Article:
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Convert
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Converting 12V (PCIE) power to 5V

Sat Dec 29, 2018 11:39 pm

I have a fairly proprietary system that is powered by switching PSU that only seems to output 12v. The mainboard has a 10pin header that outputs 12v so you can power PCIE video cards (obviously it's a unique connector, but the breakout cable is a dual 2x3 PCIE power cable). I have no intention on installing a graphics card, instead I'd like to add an SSD and therefore need 5v. I can easily figure out which pins supply 12v and which ones are ground, obviously, but what's not so obvious to me is how to safely step down the 12v to something the SSD can reliably use.

Would something like this work: https://www.amazon.com/NOYITO-Three-Ter ... 66874?th=1 I could of course DIY a similar solution but this is an easy way to convey the idea.
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Re: Converting 12V (PCIE) power to 5V

Sat Dec 29, 2018 11:54 pm

Yes, something like that should work.

FWIW the one you linked is an "old school" linear regulator (based on the LM7805, which dates back to the 1970s). Downside of this is they tend to generate a fair amount of heat; using one to step 12V down to 5V will result in a regulator efficiency of less than 50%... i.e. the regulator will actually use more power (and generate more heat) than the SSD you're powering from it. Upsides are that they are simple, put out very clean power, and are extremely reliable (provided you don't push them past their limits).

Something based on a modern switching regulator design would be more efficient (but may cost you a bit more).

Edit: And if you do go with that specific one, make 100% sure they send you the 5V version, as they list both a 5V and a 12V. The listing is a little muddled, and using the wrong one is a recipe for a fried SSD. I'd check the output with a multimeter and some sort of dummy load (e.g. a case fan) to verify that it is putting out 5V before hooking up the SSD to it.
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ludi
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Re: Converting 12V (PCIE) power to 5V

Sun Dec 30, 2018 1:12 am

This is a switching version of the same thing:

https://www.amazon.com/Regulator-DROK-C ... +converter
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Re: Converting 12V (PCIE) power to 5V

Sun Dec 30, 2018 2:16 am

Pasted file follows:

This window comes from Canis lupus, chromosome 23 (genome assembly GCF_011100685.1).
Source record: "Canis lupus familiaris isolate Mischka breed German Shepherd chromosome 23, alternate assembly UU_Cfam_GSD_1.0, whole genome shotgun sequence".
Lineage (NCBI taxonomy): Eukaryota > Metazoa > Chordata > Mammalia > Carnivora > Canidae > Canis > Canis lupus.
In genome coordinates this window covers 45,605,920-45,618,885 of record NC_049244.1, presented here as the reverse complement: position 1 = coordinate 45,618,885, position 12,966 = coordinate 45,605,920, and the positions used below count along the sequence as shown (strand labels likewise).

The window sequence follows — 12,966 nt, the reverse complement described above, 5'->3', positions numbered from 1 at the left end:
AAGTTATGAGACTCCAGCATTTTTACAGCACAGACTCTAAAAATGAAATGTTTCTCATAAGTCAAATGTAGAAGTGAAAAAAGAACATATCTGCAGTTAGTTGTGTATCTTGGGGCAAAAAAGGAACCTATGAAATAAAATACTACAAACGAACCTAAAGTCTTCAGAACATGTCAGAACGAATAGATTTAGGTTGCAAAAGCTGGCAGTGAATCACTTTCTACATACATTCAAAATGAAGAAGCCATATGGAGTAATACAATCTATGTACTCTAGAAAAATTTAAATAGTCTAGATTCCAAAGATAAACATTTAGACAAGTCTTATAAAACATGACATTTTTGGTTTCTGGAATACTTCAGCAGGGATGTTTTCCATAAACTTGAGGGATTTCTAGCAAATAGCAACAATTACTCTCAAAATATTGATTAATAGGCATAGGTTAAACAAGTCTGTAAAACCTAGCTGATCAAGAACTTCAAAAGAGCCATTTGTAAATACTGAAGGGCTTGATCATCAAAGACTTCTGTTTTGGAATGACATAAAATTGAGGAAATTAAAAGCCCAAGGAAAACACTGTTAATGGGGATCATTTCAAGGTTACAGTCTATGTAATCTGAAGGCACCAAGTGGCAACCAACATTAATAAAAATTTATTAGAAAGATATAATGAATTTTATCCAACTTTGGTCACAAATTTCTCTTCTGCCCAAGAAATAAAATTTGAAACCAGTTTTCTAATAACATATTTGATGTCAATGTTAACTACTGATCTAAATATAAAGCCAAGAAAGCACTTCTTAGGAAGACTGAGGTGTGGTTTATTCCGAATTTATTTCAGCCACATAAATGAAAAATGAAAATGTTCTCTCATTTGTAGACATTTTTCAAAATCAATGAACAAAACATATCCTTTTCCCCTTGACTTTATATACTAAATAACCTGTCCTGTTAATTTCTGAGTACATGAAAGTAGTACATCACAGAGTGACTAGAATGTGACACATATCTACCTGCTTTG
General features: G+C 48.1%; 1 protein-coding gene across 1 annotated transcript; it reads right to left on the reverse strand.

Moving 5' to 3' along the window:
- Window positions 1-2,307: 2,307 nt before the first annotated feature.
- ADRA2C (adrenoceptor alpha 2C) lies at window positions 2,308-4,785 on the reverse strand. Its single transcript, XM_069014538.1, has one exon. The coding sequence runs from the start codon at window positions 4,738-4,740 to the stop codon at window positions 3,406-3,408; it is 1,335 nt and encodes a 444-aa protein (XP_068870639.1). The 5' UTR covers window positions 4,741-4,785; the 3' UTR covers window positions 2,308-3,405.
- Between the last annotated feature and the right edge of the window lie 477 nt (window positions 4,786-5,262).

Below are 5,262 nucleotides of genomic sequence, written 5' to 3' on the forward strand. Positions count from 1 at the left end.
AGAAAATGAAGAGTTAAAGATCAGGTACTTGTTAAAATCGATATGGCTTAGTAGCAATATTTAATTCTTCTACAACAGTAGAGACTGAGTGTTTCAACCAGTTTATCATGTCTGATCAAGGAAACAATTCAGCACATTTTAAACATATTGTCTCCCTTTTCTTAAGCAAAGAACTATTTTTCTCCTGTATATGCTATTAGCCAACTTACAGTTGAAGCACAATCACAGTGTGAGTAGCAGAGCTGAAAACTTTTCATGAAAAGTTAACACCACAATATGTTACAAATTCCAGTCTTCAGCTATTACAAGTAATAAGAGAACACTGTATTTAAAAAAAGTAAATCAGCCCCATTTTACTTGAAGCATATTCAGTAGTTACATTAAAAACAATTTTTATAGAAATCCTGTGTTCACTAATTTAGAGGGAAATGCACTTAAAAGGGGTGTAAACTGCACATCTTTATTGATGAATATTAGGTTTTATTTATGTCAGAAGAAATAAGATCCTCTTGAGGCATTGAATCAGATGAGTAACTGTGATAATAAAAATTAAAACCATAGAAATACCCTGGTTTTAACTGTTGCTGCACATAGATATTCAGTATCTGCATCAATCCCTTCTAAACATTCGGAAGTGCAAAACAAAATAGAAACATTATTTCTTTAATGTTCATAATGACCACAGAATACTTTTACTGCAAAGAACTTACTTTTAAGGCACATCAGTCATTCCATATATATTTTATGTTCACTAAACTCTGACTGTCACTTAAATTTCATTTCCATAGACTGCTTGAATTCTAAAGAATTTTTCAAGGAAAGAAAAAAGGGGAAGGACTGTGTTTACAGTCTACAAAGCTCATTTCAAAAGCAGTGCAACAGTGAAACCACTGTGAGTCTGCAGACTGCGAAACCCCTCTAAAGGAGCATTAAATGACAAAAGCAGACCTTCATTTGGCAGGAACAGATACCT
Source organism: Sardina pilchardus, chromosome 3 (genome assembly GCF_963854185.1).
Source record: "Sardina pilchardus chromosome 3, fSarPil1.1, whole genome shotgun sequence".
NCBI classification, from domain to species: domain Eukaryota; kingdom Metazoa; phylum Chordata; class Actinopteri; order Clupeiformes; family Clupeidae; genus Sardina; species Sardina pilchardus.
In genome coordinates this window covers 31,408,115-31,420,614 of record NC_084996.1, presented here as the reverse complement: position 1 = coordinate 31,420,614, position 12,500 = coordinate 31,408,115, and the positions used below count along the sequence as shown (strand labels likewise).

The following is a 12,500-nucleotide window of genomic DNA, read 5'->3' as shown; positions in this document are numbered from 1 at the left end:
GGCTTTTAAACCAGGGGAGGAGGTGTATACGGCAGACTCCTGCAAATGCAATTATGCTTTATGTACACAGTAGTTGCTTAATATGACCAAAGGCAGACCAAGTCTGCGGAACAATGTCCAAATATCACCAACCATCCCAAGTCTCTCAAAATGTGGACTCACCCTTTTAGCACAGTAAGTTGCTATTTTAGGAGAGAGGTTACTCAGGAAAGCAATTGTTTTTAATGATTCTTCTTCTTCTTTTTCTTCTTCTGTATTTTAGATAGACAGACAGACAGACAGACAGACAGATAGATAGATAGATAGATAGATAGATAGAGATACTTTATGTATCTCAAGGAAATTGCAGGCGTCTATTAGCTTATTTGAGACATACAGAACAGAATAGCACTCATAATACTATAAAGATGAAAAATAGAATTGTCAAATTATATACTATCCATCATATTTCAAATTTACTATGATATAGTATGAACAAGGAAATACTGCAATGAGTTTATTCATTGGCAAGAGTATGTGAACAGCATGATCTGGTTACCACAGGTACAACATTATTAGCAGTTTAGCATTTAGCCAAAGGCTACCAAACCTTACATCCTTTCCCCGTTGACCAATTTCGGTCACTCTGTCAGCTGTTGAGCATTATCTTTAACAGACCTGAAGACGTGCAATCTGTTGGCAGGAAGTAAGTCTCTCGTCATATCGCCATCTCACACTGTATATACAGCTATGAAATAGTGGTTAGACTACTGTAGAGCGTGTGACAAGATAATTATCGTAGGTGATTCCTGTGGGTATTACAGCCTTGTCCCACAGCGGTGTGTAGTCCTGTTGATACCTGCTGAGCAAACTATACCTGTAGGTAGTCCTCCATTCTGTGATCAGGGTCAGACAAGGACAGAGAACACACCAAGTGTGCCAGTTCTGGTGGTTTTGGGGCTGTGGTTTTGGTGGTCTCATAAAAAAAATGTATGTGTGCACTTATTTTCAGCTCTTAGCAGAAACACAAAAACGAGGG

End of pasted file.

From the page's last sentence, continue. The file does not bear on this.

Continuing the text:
OK, I'm guessing you have USB3 ports.
All USB ports provide 5V to the outside world-as long as you have a spare port-should be easy to modify a USB cable to
provide 5V to SSD.
If you have a multimeter, soldering iron, skill, and some balls, you could follow that 5V back to the MB, and take a line from there.
Most SSD's will also work off 3.3V.
good luck.
 
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Re: Converting 12V (PCIE) power to 5V

Sun Dec 30, 2018 2:35 am

HERETIC wrote:
OK, I'm guessing you have USB3 ports.

Might not be a good assumption given that it's some sort of weird proprietary thing with a non-standard PSU, but yeah... if there are USB ports with sufficient wattage capability, that could be an easy source of 5V with no voltage converter required.
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Re: Converting 12V (PCIE) power to 5V

Sun Dec 30, 2018 3:16 am

Be certain that you don't also need a 3V3 rail before you take the plunge.
 
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Re: Converting 12V (PCIE) power to 5V

Sun Dec 30, 2018 9:28 am

Shobai wrote:
Be certain that you don't also need a 3V3 rail before you take the plunge.

In my experience most don't seem to require it. I've used passive Molex-to-SATA power adapters to power SSDs on multiple occasions, and have had no issues. There certainly could be some out there that need it though, since it is part of the SATA power connector spec.
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Convert
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Re: Converting 12V (PCIE) power to 5V

Sun Dec 30, 2018 10:55 am

I was looking at the switching versions but the reviews made me worried given what I was powering. Since I don't know much about this stuff it makes it hard to distinguish between user error and crappy designs. That's one of the reasons I was interested in the LM7805 since it seemed like a slightly more "foolproof" option, though I'm guessing that's a bit of a logical fallacy.